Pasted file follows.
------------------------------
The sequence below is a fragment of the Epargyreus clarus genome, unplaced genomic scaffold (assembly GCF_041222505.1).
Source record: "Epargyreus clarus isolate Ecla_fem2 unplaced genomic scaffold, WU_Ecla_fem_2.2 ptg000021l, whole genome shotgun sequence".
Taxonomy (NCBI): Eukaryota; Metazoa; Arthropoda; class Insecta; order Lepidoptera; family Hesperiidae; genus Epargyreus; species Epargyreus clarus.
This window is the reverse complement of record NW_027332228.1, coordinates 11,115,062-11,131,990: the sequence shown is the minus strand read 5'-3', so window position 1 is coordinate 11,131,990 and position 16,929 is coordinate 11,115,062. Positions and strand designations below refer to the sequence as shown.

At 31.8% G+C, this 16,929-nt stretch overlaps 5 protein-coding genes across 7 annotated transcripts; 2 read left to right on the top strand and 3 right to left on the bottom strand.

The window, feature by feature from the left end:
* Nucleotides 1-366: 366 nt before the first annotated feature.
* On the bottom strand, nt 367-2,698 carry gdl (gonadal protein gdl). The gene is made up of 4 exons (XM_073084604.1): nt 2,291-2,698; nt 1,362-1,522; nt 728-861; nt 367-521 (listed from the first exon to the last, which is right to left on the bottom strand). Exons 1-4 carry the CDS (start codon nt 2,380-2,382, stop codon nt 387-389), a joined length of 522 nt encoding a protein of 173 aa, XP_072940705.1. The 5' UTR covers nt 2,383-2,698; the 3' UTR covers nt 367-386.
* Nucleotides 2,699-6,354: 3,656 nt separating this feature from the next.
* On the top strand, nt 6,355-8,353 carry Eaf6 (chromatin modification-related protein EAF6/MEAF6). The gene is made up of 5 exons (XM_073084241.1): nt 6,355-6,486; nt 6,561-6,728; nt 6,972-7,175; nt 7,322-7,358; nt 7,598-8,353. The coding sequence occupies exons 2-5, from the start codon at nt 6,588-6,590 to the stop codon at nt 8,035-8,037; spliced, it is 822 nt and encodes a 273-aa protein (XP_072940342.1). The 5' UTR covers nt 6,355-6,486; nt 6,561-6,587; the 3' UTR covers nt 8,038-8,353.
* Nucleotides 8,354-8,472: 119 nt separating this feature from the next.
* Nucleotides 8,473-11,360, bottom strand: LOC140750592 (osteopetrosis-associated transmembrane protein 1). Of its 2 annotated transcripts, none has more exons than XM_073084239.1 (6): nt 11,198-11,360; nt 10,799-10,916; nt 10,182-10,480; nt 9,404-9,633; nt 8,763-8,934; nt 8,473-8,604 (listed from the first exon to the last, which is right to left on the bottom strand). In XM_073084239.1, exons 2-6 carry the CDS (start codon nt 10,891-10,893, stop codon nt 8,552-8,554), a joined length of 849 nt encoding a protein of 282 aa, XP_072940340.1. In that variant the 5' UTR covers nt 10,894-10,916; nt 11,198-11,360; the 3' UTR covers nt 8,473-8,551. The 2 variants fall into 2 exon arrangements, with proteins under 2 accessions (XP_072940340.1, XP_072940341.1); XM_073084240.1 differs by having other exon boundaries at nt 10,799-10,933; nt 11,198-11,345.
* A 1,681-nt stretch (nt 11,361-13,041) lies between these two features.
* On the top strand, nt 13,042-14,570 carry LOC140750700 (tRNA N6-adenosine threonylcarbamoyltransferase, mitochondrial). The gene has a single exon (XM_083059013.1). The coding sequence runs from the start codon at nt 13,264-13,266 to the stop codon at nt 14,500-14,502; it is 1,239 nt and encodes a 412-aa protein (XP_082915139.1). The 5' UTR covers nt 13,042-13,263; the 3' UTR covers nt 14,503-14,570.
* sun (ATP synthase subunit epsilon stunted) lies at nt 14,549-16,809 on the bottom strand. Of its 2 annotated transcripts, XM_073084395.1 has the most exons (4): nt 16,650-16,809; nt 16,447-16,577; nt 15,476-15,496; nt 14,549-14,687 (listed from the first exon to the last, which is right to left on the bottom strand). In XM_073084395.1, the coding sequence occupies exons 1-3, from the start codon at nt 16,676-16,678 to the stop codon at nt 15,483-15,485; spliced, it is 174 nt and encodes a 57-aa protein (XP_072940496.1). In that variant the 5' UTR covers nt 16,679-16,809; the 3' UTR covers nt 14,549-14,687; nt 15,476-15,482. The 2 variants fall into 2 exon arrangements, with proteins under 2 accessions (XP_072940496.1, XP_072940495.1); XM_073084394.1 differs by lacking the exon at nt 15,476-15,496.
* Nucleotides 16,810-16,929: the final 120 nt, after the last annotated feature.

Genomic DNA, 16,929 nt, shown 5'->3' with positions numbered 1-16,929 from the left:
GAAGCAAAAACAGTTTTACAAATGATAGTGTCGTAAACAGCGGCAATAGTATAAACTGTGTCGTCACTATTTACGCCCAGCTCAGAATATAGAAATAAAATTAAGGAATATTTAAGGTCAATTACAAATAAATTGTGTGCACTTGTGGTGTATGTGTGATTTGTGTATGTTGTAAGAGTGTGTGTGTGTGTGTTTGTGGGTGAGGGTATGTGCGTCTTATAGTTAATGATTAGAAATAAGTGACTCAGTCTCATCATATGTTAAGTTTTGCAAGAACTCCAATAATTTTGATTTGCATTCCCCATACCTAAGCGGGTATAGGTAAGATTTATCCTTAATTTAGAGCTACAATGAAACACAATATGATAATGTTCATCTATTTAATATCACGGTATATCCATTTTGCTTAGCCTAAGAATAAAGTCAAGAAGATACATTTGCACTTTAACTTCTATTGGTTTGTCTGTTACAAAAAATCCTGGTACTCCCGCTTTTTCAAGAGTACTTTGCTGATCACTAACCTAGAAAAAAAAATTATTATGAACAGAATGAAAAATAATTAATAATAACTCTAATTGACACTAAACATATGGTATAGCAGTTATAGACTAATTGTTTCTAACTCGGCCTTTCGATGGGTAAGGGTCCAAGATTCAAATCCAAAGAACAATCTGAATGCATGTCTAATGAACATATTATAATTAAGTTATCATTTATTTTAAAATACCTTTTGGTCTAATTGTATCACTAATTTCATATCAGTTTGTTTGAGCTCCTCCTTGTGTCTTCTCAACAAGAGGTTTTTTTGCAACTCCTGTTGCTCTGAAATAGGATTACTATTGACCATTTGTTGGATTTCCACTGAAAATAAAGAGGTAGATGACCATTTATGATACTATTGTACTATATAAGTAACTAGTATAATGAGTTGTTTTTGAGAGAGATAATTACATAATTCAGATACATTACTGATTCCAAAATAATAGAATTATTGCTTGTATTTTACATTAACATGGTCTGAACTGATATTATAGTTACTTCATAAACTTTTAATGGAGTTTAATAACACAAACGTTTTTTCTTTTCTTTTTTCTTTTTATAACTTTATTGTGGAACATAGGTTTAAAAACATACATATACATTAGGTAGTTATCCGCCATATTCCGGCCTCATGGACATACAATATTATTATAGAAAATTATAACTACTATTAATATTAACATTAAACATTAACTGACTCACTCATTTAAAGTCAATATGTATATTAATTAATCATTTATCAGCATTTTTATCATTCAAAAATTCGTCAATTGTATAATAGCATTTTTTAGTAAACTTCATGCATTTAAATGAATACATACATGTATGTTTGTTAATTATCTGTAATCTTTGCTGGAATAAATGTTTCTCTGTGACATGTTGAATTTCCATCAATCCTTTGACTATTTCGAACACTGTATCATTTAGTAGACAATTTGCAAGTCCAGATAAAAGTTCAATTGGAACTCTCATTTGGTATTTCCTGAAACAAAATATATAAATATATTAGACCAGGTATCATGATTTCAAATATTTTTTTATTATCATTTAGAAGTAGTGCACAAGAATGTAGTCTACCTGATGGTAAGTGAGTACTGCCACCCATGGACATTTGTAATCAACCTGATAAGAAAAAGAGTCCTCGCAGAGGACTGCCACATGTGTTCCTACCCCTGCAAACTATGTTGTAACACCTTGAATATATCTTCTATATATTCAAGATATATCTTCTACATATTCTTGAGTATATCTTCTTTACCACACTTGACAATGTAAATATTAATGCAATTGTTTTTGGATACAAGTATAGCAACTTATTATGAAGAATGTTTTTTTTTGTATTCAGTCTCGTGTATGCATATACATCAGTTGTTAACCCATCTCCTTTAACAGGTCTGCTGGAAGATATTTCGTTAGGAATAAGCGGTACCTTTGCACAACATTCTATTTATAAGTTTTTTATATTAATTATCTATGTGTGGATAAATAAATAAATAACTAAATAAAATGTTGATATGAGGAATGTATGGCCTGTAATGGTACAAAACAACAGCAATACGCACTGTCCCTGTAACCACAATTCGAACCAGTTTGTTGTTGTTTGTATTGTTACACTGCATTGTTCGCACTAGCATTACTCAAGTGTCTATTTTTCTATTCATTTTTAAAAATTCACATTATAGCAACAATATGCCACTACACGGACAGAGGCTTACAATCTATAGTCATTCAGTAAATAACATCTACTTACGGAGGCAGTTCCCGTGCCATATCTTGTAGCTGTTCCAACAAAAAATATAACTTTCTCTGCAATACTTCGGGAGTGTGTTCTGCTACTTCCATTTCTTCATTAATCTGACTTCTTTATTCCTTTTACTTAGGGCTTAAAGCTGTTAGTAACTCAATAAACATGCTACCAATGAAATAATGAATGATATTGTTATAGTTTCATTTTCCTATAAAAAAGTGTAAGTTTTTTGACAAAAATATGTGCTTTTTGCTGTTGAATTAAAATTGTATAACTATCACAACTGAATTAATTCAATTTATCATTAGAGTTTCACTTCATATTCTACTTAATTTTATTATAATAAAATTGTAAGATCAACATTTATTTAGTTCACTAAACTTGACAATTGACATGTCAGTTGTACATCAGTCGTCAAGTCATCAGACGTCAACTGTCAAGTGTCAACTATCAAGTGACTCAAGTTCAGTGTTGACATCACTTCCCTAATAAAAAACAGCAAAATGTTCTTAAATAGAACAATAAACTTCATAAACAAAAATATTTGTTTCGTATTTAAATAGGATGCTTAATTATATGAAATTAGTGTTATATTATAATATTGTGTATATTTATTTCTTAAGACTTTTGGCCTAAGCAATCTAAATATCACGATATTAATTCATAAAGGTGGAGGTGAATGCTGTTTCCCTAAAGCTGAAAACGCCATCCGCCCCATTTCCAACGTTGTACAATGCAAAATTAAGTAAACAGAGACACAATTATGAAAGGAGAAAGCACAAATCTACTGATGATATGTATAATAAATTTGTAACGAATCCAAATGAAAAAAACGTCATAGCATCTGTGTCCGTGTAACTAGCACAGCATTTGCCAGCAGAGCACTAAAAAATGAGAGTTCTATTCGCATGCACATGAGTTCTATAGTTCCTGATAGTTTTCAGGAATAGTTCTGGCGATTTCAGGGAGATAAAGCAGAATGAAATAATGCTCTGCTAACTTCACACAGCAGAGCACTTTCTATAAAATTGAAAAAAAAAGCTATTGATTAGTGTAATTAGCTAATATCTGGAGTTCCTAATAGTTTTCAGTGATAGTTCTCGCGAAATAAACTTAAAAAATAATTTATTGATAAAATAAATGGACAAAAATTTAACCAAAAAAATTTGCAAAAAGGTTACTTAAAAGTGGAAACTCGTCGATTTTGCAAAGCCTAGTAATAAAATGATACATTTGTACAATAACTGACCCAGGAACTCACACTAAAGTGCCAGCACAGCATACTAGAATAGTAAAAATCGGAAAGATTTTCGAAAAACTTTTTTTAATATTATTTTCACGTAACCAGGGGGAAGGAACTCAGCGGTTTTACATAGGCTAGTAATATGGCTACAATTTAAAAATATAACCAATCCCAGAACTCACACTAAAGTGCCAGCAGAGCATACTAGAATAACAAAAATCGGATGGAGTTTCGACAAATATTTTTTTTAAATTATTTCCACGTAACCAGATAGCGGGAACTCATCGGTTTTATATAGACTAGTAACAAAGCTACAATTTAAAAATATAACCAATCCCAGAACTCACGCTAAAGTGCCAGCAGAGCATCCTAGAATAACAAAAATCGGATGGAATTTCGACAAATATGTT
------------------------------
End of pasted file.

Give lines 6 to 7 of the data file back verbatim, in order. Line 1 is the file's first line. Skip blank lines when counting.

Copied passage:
The window, feature by feature from the left end:
* Nucleotides 1-366: 366 nt before the first annotated feature.